Cooperation and coordination between governments are vital in combating the spread of an epidemic and in ensuring that its impact on the regional economy and citizen livelihoods are mitigated. Lucky, then, that the Southern African region has an organisation tasked to do just that – in theory.
In April 2020, the Southern African Development Community (SADC) turned 40. Its celebrations were eclipsed by the Covid-19 crisis sweeping the world. The events could have been an occasion to highlight the organisation’s importance, but instead they have simply raised questions about whether the ambitions of the group have been confined to the free trade area (FTA) and threatening Lesotho with a multinational peacekeeping force should it fall once again into instability.
One may argue that criticism of SADC’s lack of coordination is unfair as the organisation is not mandated to carry out such a function. However, the 1999 Health Protocol signed by the leaders of its 16 member countries explicitly states one of its objectives is “to co-ordinate regional efforts on epidemic preparedness, mapping, prevention, control and where possible the eradication of communicable and non-communicable diseases.”
While it is true that 13 of the 16 countries have implemented lockdowns (Malawi, Tanzania and Zambia being the outliers), there is no indication that these were put in place as part of a coordinated, regional effort. Indeed, SADC is not mentioned when such measures are taken. The staggered implementation of the lockdowns indicates they were decided individually by members. Meanwhile, the countries that have bucked the trend have not had to answer to the regional body as to why they did so, and no statements have been made by SADC to steer policy in a particular direction.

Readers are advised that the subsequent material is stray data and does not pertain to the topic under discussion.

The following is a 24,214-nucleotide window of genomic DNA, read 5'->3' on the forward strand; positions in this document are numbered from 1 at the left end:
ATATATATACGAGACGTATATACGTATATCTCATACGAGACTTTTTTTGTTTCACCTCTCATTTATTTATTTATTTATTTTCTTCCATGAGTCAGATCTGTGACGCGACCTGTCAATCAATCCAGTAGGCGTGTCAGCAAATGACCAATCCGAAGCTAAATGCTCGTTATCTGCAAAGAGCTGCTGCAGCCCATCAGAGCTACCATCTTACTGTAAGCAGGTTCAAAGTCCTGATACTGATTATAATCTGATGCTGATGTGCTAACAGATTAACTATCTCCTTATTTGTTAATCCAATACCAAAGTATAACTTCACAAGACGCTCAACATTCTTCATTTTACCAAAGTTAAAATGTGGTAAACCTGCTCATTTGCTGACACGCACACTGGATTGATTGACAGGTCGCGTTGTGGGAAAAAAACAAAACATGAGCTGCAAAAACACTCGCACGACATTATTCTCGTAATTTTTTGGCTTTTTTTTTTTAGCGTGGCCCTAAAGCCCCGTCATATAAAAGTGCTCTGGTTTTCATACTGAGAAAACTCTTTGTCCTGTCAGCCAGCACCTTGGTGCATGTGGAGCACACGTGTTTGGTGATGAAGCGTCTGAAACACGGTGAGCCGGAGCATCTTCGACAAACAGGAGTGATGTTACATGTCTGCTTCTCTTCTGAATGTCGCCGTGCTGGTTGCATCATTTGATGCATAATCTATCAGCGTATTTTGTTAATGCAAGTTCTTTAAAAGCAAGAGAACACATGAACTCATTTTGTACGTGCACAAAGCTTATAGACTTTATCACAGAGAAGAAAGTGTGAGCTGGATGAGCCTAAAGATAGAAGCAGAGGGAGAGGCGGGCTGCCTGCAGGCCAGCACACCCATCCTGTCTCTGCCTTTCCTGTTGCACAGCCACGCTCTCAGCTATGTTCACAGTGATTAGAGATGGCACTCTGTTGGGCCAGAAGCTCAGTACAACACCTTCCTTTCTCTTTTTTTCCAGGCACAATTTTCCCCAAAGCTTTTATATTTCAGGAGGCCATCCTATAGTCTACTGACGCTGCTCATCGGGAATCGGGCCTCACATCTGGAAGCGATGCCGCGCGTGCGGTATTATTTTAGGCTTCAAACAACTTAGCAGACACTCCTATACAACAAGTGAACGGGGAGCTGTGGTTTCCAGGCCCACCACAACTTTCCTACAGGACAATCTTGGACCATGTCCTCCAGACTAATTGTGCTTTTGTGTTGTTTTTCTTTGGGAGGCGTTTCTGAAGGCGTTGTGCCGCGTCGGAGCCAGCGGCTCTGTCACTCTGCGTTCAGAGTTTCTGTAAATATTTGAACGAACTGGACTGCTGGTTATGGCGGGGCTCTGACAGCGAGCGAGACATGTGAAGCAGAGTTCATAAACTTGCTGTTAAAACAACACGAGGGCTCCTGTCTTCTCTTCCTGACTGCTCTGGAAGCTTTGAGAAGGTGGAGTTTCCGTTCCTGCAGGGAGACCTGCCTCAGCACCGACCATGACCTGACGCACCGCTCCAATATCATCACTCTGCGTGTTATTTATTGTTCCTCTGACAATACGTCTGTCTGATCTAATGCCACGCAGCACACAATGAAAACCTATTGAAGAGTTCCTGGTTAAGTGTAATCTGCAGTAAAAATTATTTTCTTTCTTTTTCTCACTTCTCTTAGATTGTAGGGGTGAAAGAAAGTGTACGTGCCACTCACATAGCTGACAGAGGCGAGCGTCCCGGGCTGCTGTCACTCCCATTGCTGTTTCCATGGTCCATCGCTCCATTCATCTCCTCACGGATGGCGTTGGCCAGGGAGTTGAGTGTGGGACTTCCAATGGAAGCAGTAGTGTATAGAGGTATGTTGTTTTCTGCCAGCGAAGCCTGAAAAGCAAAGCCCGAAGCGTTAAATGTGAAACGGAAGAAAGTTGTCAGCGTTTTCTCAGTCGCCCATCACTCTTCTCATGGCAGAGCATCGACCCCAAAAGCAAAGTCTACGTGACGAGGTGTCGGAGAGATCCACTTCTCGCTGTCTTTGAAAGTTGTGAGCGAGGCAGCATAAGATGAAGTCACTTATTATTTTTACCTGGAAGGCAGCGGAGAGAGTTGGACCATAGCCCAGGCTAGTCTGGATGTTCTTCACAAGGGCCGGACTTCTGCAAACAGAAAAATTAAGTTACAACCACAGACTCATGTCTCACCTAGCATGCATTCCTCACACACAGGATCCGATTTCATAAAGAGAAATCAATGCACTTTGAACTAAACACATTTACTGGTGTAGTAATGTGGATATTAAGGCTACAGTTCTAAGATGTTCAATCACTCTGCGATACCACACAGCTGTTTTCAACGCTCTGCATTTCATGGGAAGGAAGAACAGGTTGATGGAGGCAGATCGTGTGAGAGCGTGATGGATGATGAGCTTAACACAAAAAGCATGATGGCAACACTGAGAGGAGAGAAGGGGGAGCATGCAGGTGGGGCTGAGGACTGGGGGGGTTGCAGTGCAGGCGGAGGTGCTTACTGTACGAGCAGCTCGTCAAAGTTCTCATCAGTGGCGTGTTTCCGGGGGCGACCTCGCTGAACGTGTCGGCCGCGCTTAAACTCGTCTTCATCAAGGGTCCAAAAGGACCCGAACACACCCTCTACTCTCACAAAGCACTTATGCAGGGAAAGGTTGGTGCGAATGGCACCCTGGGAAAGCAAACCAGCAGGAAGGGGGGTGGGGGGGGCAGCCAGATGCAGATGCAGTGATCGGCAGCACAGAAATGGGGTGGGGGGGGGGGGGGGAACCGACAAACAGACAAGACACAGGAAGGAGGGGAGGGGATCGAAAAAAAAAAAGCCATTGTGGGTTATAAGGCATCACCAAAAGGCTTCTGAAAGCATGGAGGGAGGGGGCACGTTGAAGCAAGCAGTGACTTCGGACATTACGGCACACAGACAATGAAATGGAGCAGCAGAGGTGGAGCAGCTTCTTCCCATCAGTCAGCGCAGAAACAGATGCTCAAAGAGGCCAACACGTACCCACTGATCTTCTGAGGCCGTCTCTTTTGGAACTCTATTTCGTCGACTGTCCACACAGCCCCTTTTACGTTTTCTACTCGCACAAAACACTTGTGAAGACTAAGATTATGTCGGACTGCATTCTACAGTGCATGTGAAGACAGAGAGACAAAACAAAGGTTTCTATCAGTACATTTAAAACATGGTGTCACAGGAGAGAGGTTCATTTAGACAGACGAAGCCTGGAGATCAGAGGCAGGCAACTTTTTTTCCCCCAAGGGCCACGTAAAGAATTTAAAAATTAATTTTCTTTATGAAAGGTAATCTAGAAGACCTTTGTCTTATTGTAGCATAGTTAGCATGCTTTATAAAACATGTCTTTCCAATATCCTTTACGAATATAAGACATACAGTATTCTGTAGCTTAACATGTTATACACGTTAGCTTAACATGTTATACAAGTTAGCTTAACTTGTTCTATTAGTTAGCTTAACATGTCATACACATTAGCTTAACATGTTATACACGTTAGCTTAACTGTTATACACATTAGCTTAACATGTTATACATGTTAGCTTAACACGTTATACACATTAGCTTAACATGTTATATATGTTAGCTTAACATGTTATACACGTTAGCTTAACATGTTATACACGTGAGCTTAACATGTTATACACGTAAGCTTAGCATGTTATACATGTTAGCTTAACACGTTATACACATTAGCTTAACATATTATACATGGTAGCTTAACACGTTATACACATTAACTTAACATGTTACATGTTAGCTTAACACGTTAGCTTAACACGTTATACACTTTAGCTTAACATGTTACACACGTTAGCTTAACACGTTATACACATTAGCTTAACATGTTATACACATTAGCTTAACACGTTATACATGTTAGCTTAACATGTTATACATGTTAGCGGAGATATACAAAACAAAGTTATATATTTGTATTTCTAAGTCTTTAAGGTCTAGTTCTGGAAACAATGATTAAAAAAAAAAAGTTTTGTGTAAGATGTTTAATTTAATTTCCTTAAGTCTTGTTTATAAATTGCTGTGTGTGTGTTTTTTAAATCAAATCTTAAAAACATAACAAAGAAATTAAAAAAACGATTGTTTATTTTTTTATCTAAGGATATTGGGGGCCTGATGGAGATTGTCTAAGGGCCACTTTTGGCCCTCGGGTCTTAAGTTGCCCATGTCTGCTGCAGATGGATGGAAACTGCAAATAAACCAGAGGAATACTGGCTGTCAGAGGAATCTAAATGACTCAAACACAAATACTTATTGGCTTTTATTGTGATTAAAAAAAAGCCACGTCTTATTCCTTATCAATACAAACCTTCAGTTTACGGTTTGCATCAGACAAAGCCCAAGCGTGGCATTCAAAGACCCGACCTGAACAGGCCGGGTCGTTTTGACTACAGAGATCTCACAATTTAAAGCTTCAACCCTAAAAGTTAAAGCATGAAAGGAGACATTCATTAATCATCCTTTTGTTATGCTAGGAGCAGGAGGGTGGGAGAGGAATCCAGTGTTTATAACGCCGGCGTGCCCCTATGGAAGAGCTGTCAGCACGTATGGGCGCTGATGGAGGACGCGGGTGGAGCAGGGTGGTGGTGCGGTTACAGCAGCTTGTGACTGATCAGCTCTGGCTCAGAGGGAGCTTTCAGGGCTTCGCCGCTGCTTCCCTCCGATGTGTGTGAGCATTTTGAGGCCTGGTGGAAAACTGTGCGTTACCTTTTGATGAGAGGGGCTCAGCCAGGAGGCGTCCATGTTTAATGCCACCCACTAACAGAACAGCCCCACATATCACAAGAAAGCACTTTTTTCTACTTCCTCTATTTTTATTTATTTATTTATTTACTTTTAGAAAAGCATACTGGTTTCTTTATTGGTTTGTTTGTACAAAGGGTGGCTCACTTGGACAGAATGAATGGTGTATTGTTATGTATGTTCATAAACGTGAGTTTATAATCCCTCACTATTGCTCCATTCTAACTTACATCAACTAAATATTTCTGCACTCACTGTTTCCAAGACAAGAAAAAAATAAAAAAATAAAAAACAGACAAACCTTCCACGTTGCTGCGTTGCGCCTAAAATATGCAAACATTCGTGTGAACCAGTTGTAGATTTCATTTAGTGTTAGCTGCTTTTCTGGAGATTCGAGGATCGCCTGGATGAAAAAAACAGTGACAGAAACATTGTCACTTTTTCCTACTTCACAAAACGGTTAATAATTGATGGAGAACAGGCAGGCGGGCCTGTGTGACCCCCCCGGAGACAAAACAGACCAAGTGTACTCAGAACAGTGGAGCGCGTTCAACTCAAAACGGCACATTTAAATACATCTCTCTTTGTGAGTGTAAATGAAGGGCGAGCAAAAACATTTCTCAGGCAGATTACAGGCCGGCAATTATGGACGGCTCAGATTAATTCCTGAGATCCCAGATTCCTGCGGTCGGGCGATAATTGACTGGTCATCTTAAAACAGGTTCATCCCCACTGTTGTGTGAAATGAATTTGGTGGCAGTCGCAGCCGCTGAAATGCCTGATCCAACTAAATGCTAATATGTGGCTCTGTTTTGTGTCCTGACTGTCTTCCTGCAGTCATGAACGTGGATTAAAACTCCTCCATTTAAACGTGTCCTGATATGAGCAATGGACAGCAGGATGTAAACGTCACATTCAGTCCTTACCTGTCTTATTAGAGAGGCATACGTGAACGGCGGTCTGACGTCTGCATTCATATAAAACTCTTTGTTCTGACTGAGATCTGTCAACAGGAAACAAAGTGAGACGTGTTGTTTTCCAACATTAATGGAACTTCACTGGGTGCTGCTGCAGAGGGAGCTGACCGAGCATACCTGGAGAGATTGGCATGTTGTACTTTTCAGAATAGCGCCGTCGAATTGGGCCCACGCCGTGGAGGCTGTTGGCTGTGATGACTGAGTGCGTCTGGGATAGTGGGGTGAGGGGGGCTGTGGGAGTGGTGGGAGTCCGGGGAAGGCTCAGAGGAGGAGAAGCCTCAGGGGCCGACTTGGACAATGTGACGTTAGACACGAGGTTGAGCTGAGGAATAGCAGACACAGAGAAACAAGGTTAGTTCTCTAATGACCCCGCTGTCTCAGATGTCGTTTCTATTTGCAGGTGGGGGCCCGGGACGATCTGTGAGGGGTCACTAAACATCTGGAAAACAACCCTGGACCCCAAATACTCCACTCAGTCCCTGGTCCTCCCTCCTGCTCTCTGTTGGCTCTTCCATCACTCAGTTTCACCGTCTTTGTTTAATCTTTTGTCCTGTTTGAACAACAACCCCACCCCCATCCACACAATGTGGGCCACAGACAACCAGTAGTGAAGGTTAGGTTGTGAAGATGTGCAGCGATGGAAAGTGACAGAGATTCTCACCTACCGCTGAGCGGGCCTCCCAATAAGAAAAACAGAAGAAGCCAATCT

In its second Regional Response Bulletin on the Covid-19 pandemic, SADC outlines six “Regional Coordination Response Actions”. These are:
- Movement of essential goods: Guidelines on Harmonisation and Facilitation of Movement of Essential Goods and Services across borders during the Covid-19 pandemic have been issued and members are aligning them with national laws.
- Regional trade and transport: The Regional Transport Transit Facilitation Cell (RTTFC) has called on the World Food Programme (WFP) to help provide humanitarian assistance and has helped address trade and transport facilitation challenges (its usual function presumably).
- Education during lockdown: Organised a vague action plan with the United Nations Educational, Scientific and Cultural Organisation (UNESCO) in order to work together to help make distance learning possible during lockdowns and to create awareness of health and hygiene. Concrete steps are not mentioned.
- Gather international support: The group said it would continue to engage with the African Development Bank (AfDB) and the German government (Deutsche Gesellschaft für Internationale Zusammenarbeit, GIZ) to acquire essential medicines, medical supplies and medical equipment – especially testing kits, personal protective equipment and ventilators.